O Prophet of God! We believe in you and we bear witness to what you have vouchsafed to us and we declare in unequivocal terms that what you have brought is the Truth. We give you our firm pledge of obedience and sacrifice. We will obey you most willingly in whatever you command us, and by God, Who has sent you with the Truth, if you were to ask us to plunge into the sea, we will do that most readily and not a man of us will stay behind. We do not grudge the idea of encounter with the enemy. We are experienced in war and we are trustworthy in combat. We hope that God will show you through our hands those deeds of valour which will please your eyes. Kindly lead us to the battlefield in the name of God.

Thus having received their whole hearted approval, the Prophet, may peace and blessings of Allah be upon him, continued to march till he reached the nearest spring of Badr and decided to stop there. During the night Muslims conducted scouting operations around the area to learn more about the enemy. They captured two water carriers of the Quraish and extracted from them information about the number of enemy soldiers, their exact location and their leaders. It was thus that the Muslims came to know precisely what they were facing. All the important leaders of the Quraish such as Amr ibn Hisham, Utbah, Shaybah and Umayyah bin Khalaf had come to battle.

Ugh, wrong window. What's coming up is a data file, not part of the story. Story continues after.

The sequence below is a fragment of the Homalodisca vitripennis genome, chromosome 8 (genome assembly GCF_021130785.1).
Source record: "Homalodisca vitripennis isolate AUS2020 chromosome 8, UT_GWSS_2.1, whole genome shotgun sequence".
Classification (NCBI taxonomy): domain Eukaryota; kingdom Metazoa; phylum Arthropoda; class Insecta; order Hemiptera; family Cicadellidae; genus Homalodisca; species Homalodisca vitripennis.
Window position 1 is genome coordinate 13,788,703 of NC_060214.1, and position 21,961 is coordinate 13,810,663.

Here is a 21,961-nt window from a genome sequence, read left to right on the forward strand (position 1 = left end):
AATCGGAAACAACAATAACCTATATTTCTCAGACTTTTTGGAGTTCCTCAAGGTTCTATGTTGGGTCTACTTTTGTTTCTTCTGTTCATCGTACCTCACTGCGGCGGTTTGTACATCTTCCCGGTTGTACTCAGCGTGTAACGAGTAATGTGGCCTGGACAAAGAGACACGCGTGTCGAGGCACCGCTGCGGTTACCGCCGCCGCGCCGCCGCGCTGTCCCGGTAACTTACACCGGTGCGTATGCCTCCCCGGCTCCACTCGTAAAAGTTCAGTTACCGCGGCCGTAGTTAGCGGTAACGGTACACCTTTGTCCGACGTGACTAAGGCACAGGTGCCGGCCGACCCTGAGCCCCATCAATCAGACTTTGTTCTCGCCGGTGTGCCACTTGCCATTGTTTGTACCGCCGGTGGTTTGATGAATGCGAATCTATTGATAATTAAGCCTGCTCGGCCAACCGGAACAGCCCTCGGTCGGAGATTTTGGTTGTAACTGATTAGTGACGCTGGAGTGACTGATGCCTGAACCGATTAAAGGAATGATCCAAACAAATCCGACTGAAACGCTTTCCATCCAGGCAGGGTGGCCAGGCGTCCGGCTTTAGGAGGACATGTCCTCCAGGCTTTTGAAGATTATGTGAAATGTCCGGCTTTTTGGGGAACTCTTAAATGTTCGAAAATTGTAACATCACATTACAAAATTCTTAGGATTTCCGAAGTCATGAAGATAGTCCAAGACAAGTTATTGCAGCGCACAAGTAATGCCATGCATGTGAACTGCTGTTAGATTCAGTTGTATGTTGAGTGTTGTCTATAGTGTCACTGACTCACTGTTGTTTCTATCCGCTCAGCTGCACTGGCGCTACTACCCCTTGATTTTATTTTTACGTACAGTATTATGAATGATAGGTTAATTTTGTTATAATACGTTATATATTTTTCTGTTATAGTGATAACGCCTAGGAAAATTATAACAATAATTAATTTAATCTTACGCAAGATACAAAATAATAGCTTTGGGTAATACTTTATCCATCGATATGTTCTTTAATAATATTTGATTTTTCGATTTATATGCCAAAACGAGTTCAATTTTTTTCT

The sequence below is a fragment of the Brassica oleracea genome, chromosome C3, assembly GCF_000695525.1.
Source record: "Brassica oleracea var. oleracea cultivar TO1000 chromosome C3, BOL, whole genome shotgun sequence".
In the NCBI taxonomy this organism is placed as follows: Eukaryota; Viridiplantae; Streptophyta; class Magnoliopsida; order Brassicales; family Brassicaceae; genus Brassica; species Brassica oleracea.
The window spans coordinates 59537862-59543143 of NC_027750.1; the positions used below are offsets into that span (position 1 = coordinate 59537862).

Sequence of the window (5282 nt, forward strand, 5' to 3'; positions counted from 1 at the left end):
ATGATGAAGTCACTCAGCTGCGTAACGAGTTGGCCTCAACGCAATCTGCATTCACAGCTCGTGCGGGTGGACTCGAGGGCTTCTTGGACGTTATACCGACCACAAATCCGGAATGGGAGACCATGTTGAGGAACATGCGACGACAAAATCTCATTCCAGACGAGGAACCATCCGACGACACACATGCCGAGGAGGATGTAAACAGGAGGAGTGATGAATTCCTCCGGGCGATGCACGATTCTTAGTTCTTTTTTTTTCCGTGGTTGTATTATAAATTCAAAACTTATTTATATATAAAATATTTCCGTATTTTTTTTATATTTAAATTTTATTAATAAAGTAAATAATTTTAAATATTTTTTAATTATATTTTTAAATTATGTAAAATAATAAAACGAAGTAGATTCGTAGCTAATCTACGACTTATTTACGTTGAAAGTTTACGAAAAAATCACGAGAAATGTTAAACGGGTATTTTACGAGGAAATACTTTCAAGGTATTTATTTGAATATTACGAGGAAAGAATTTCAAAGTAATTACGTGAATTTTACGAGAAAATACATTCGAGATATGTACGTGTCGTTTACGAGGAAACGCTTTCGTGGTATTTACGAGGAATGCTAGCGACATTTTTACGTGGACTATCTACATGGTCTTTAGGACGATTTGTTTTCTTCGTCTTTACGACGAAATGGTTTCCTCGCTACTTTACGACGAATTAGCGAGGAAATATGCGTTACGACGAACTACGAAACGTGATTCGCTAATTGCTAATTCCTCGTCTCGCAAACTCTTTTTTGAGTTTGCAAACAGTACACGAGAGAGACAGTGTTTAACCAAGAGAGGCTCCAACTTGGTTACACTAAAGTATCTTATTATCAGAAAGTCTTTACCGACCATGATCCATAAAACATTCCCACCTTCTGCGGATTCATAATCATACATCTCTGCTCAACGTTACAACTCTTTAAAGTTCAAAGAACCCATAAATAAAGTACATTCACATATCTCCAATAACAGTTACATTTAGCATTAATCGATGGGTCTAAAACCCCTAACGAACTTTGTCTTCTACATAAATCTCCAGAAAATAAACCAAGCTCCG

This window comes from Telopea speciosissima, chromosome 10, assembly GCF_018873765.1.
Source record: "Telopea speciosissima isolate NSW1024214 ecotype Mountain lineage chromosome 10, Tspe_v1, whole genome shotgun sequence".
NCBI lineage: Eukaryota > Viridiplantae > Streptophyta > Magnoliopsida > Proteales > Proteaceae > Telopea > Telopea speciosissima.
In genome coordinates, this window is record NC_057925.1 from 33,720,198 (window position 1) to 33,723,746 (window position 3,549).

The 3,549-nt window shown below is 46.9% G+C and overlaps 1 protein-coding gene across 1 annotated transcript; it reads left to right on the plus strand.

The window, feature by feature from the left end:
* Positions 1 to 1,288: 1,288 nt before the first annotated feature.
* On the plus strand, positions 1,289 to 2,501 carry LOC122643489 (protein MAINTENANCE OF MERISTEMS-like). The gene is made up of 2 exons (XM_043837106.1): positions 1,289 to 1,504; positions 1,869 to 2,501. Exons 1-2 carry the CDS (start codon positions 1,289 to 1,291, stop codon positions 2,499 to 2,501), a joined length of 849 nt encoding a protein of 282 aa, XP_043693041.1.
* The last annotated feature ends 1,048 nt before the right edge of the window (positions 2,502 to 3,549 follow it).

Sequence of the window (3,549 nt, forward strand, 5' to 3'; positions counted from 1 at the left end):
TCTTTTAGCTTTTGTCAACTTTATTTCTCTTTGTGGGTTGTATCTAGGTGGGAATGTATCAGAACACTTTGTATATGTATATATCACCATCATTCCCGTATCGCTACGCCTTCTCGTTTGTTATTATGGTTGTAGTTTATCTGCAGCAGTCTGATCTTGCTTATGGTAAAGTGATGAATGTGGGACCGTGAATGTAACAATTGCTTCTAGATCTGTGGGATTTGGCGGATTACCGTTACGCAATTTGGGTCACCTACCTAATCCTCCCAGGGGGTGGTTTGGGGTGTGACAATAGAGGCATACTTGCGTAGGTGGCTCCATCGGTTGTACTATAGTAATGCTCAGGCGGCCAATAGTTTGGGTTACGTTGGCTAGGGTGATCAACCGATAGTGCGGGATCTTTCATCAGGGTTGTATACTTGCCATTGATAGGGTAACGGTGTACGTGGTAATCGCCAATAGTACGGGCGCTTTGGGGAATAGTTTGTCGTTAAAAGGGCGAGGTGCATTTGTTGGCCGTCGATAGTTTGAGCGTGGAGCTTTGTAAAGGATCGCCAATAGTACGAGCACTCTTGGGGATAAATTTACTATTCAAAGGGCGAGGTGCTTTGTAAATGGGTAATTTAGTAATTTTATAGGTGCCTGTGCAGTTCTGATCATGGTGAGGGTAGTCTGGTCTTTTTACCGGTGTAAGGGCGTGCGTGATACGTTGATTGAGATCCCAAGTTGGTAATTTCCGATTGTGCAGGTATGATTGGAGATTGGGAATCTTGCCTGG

Date[6]

Event

Rabi-Al-Awwal, 53 BH

Birth of Prophet Muhammad

Rabi Al-Awwal, 1 AH

Hijrah – The Emigration from Makkah to Madinah

Ramadhan, 1AH – Shawwal, 2AH

Series of minor ghazawat

Ramadhan, 2AH

Battle of Badr

One of the Prophet’s companions suggested that the place they had encamped was not good and they ought to move to a more strategic location near a water-well closest to the Makkan side so that they would have control over the wells. The Prophet readily accepted his advice against his own judgement and thus provided a great precedent for his followers of consultation. Having moved to the advised location, the Muslims built a basin to collect water and a trellis for the Prophet. It was already quite late in the night and the Muslim army took rest and given the situation had a surprisingly sound sleep. The Prophet on the other hand spent the whole night in prayer in his trellis.